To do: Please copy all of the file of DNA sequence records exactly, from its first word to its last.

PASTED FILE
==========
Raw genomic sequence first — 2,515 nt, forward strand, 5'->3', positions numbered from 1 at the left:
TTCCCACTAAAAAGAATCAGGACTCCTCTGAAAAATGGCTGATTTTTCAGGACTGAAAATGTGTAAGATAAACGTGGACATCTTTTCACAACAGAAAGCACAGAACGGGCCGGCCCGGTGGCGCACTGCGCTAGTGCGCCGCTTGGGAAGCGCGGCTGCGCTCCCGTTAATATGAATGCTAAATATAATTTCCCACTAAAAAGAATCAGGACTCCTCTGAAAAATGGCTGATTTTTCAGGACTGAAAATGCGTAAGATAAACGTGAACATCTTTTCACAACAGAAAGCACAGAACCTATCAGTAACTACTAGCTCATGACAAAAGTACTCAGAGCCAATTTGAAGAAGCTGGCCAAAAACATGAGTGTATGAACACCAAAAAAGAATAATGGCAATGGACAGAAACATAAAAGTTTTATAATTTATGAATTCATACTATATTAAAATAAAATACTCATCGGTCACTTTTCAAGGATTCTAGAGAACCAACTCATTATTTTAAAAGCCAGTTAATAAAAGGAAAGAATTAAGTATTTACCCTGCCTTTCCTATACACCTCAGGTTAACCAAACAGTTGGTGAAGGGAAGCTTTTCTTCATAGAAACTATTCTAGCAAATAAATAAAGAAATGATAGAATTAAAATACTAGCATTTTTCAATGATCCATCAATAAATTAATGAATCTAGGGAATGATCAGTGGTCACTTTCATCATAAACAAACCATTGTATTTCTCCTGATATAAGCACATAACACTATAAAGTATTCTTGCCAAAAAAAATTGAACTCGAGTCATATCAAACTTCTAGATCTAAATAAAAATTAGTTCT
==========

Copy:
Raw genomic sequence first — 2,515 nt, forward strand, 5'->3', positions numbered from 1 at the left:
TTCCCACTAAAAAGAATCAGGACTCCTCTGAAAAATGGCTGATTTTTCAGGACTGAAAATGTGTAAGATAAACGTGGACATCTTTTCACAACAGAAAGCACAGAACGGGCCGGCCCGGTGGCGCACTGCGCTAGTGCGCCGCTTGGGAAGCGCGGCTGCGCTCCCGTTAATATGAATGCTAAATATAATTTCCCACTAAAAAGAATCAGGACTCCTCTGAAAAATGGCTGATTTTTCAGGACTGAAAATGCGTAAGATAAACGTGAACATCTTTTCACAACAGAAAGCACAGAACCTATCAGTAACTACTAGCTCATGACAAAAGTACTCAGAGCCAATTTGAAGAAGCTGGCCAAAAACATGAGTGTATGAACACCAAAAAAGAATAATGGCAATGGACAGAAACATAAAAGTTTTATAATTTATGAATTCATACTATATTAAAATAAAATACTCATCGGTCACTTTTCAAGGATTCTAGAGAACCAACTCATTATTTTAAAAGCCAGTTAATAAAAGGAAAGAATTAAGTATTTACCCTGCCTTTCCTATACACCTCAGGTTAACCAAACAGTTGGTGAAGGGAAGCTTTTCTTCATAGAAACTATTCTAGCAAATAAATAAAGAAATGATAGAATTAAAATACTAGCATTTTTCAATGATCCATCAATAAATTAATGAATCTAGGGAATGATCAGTGGTCACTTTCATCATAAACAAACCATTGTATTTCTCCTGATATAAGCACATAACACTATAAAGTATTCTTGCCAAAAAAAATTGAACTCGAGTCATATCAAACTTCTAGATCTAAATAAAAATTAGTTCT